Ordering Your Emotions
Guest Post: Scott Miller
Hearing a master storyteller talk about how to tell a story is inspiring and intimidating. It is a bit like watching Julia Child whip up a TV meal. It is tempting to mutter, “Easy for you to say,” which is masking a sinking, “I am not worthy” feeling.
In his opening remarks here at the annual Communications Network Conference, Sherman Alexie was clearly a master at work. He exemplified the adage from writing 101…”show, don’t tell.” And then he told us what he was doing, while he was doing it. He talked about using your emotions to tell a story…all of them. “Narrow the gap between your public and private lives,” he advised us. And then he reminded us of the range of his own emotions in his speech. He was funny. He was vulnerable. And, by the end, he was pissed. All good. All powerful. All human.
I am a strategic communications consultant. My firm, Resource Media, works largely with NGOs and foundations in the environment and public health arena. We counsel our clients that stories, not facts, are the way to reach your audience. Facts might lodge in the brain, whereas stories definitely lodge in the heart, where decisions are really made.
Sherman Alexie’s presentation made me think…from my heart. By the time he owned his rage, about the yawning income and opportunity gap in America, I was transfixed, emotional and ready to go re-occupy Wall Street.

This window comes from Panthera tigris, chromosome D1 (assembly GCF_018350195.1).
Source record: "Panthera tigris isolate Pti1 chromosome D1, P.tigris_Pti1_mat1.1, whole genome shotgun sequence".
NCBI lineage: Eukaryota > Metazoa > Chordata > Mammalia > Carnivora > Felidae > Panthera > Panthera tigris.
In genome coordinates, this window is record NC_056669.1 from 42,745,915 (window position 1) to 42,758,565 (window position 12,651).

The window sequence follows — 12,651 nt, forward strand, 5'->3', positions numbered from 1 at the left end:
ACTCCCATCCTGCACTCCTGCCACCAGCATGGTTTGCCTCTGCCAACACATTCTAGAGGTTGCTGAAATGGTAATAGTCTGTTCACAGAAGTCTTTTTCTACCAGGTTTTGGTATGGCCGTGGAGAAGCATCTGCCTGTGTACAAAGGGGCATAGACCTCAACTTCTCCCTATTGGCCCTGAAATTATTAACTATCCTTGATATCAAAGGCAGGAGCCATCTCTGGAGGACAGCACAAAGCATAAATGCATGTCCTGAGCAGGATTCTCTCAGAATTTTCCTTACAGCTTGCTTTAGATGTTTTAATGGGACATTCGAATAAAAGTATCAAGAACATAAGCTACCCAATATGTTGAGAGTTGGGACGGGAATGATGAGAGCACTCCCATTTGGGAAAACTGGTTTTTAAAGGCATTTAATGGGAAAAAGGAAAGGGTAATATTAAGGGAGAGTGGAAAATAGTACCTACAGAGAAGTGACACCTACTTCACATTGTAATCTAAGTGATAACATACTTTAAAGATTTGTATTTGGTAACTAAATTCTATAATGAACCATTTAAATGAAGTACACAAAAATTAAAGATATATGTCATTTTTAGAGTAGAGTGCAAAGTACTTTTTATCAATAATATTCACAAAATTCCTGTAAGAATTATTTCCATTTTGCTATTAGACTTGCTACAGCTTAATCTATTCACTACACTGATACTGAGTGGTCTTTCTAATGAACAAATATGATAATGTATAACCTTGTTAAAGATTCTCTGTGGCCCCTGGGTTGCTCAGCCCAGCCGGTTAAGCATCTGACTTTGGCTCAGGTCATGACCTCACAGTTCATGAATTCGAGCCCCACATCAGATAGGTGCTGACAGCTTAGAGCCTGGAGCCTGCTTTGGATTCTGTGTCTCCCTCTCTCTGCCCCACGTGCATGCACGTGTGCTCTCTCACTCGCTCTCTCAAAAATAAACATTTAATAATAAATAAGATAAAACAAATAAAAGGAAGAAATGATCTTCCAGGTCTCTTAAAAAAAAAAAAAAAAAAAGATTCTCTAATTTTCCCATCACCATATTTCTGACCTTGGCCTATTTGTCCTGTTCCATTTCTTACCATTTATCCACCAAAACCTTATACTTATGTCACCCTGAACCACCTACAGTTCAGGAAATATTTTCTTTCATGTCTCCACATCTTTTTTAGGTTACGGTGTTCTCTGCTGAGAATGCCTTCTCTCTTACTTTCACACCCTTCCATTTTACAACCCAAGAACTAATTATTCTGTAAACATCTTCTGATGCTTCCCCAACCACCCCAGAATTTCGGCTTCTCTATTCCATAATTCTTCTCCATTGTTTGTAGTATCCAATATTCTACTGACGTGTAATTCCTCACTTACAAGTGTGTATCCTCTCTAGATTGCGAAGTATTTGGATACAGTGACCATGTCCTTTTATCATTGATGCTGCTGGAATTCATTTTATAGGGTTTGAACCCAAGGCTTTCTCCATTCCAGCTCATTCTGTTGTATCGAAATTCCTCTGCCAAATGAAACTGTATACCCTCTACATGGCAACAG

How would I feel if Alexie had led with his rage?
Our first reaction to anger can be to tune out…if we don’t know the people who are angry. Family arguments conducted in public, irate customers chewing out a hapless food server or retail clerk, a complete stranger getting in our face…they all make us feel uncomfortable.
By the time Sherman Alexie got angry, though, we knew him. He had a family, struggled at times with his son’s behavior. He was self-conscious about his appearance. He had a ratty old car and personality quirks that he himself labeled obsessive.
In our work, so many of us our charged with helping people communicate about topics worthy of outrage. Poverty. Inequality. Environmental degradation. The question resonating with me right now is…How do we use communications strategy and stories to establish the common ground, the sense of shared experience, that give us the standing to deliver our punch line? It took Alexie most of his talk. And he is a master.
Scott Miller is the president of Resource Media